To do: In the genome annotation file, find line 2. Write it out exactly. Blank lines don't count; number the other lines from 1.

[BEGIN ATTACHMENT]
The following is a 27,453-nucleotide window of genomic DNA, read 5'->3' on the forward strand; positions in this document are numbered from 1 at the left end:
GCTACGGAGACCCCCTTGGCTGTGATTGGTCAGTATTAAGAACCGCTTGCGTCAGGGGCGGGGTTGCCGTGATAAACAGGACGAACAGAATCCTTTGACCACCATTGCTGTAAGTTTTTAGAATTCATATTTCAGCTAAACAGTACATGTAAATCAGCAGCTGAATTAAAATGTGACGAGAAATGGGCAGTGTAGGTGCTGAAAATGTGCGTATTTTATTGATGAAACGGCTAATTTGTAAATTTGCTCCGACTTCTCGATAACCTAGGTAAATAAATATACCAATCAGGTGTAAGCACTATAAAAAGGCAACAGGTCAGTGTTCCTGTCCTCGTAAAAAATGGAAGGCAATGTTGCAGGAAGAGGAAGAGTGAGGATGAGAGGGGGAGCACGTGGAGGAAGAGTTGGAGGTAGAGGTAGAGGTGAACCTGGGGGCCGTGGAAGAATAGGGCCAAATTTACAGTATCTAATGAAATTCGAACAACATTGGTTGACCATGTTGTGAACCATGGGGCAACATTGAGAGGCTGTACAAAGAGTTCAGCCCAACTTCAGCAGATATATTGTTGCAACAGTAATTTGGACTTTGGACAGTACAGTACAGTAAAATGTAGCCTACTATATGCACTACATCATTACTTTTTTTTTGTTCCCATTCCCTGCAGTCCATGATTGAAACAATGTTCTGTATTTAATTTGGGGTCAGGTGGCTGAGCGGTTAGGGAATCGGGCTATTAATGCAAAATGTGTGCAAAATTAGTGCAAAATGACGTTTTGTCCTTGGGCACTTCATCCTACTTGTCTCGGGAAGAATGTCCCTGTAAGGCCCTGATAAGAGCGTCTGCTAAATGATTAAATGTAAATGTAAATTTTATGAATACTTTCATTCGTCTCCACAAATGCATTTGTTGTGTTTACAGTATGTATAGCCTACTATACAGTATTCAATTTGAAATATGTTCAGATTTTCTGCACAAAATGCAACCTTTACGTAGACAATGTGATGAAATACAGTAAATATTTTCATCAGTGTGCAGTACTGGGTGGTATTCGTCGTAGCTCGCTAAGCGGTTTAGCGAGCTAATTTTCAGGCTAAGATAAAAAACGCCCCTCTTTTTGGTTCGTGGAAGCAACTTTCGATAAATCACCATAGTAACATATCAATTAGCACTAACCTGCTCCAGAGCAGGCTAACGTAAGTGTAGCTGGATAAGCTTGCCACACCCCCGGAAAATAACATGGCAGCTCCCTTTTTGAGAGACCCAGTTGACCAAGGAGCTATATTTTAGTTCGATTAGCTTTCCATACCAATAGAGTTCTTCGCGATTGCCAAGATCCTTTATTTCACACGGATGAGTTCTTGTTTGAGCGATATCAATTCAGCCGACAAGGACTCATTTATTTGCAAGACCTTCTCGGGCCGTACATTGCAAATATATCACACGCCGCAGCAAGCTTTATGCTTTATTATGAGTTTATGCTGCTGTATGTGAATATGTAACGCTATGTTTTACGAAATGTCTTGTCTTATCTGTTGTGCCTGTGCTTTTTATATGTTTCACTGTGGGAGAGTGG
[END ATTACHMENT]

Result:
GCTACGGAGACCCCCTTGGCTGTGATTGGTCAGTATTAAGAACCGCTTGCGTCAGGGGCGGGGTTGCCGTGATAAACAGGACGAACAGAATCCTTTGACCACCATTGCTGTAAGTTTTTAGAATTCATATTTCAGCTAAACAGTACATGTAAATCAGCAGCTGAATTAAAATGTGACGAGAAATGGGCAGTGTAGGTGCTGAAAATGTGCGTATTTTATTGATGAAACGGCTAATTTGTAAATTTGCTCCGACTTCTCGATAACCTAGGTAAATAAATATACCAATCAGGTGTAAGCACTATAAAAAGGCAACAGGTCAGTGTTCCTGTCCTCGTAAAAAATGGAAGGCAATGTTGCAGGAAGAGGAAGAGTGAGGATGAGAGGGGGAGCACGTGGAGGAAGAGTTGGAGGTAGAGGTAGAGGTGAACCTGGGGGCCGTGGAAGAATAGGGCCAAATTTACAGTATCTAATGAAATTCGAACAACATTGGTTGACCATGTTGTGAACCATGGGGCAACATTGAGAGGCTGTACAAAGAGTTCAGCCCAACTTCAGCAGATATATTGTTGCAACAGTAATTTGGACTTTGGACAGTACAGTACAGTAAAATGTAGCCTACTATATGCACTACATCATTACTTTTTTTTTGTTCCCATTCCCTGCAGTCCATGATTGAAACAATGTTCTGTATTTAATTTGGGGTCAGGTGGCTGAGCGGTTAGGGAATCGGGCTATTAATGCAAAATGTGTGCAAAATTAGTGCAAAATGACGTTTTGTCCTTGGGCACTTCATCCTACTTGTCTCGGGAAGAATGTCCCTGTAAGGCCCTGATAAGAGCGTCTGCTAAATGATTAAATGTAAATGTAAATTTTATGAATACTTTCATTCGTCTCCACAAATGCATTTGTTGTGTTTACAGTATGTATAGCCTACTATACAGTATTCAATTTGAAATATGTTCAGATTTTCTGCACAAAATGCAACCTTTACGTAGACAATGTGATGAAATACAGTAAATATTTTCATCAGTGTGCAGTACTGGGTGGTATTCGTCGTAGCTCGCTAAGCGGTTTAGCGAGCTAATTTTCAGGCTAAGATAAAAAACGCCCCTCTTTTTGGTTCGTGGAAGCAACTTTCGATAAATCACCATAGTAACATATCAATTAGCACTAACCTGCTCCAGAGCAGGCTAACGTAAGTGTAGCTGGATAAGCTTGCCACACCCCCGGAAAATAACATGGCAGCTCCCTTTTTGAGAGACCCAGTTGACCAAGGAGCTATATTTTAGTTCGATTAGCTTTCCATACCAATAGAGTTCTTCGCGATTGCCAAGATCCTTTATTTCACACGGATGAGTTCTTGTTTGAGCGATATCAATTCAGCCGACAAGGACTCATTTATTTGCAAGACCTTCTCGGGCCGTACATTGCAAATATATCACACGCCGCAGCAAGCTTTATGCTTTATTATGAGTTTATGCTGCTGTATGTGAATATGTAACGCTATGTTTTACGAAATGTCTTGTCTTATCTGTTGTGCCTGTGCTTTTTATATGTTTCACTGTGGGAGAGTGG